Wear This Technology To Experience Psychosis With Digital LSD
In the 1950s, when the CIA helped loose Swiss chemist Albert Hofmann’s “problem child” LSD into American history, psychologists believed that it might be a way to simulate and understand psychosis – the class of substances including acid, mescaline, and magic mushrooms were considered “psychotomimetics,” only later reconsidered and rebranded “psychedelics” (“mind manifestors”) when people learned that tripping amplifies the context and expectations of the tripper. Treating them as though they triggered temporary madness made it so. A generation passed before the hippie revolution during which the value of these chemicals seemed either to induce suggestibility in captured spies or to allow a doctor to imagine, understand, and sympathize with schizophrenic patients.
Fast-forward forty years. Tim Leary in his final years declared the World Wide Web this generation’s LSD, the next great psychedelic. And in many ways, the visionary acid-head was right: the Web breaks boundaries, dissolves our human egos into something more transparent and trans-national, creative and unstable. Among the many brilliant youth in Leary’s entourage was Jaron Lanier, computer whiz (and genius ethnomusicologist) who dreamed up “virtual reality” and now designs immersive game environments for Microsoft. The Labyrinth Psychonautica is, then, direct descendent of those early trials – a virtual reality encounter with psychosis, a measured portal into deep hallucination.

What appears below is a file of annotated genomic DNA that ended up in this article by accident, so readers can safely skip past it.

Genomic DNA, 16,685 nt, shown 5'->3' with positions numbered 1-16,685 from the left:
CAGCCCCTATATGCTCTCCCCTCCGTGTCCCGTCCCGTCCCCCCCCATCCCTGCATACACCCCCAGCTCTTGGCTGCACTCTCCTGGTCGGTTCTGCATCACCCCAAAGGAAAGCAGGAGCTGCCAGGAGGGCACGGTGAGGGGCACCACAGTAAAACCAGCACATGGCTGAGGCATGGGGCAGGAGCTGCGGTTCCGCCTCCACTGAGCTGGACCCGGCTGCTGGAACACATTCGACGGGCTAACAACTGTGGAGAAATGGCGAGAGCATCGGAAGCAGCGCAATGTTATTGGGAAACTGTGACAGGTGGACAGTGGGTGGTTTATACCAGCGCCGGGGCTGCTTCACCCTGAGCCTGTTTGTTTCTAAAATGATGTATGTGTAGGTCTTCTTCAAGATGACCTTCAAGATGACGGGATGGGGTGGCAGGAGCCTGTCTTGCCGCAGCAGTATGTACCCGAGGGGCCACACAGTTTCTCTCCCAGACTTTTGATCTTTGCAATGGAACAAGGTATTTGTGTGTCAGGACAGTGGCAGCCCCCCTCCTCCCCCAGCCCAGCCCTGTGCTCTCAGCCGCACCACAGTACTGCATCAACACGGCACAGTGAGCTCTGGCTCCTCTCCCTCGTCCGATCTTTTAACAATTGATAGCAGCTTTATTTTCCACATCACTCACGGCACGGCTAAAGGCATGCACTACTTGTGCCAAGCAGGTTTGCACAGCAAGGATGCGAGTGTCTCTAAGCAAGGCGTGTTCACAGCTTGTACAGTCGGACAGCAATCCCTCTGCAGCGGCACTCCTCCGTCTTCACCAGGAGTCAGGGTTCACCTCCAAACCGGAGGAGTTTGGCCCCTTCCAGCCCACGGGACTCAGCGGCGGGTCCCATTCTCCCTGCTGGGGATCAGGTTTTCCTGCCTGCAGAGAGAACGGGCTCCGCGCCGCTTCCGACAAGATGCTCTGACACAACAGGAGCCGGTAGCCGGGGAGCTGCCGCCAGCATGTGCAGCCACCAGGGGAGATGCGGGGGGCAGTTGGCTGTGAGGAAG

Cyberspace, like other psychedelic substances, reflects the dreams and minds of those who use it. Both ministers and criminals find applications – it brings us all together and it opens up new battlefields. And now it does a better job of what the post-war shrinks of picket fence America intended for Lysergic Acid: letting us inside each other’s heads, allowing us to take a little tour through other minds. You want to know what crazy is? Just take a ride in Jennifer Kanary’s world-bending virtual reality. Bad trips are easy to escape – unless, of course, you have a problem with the internet.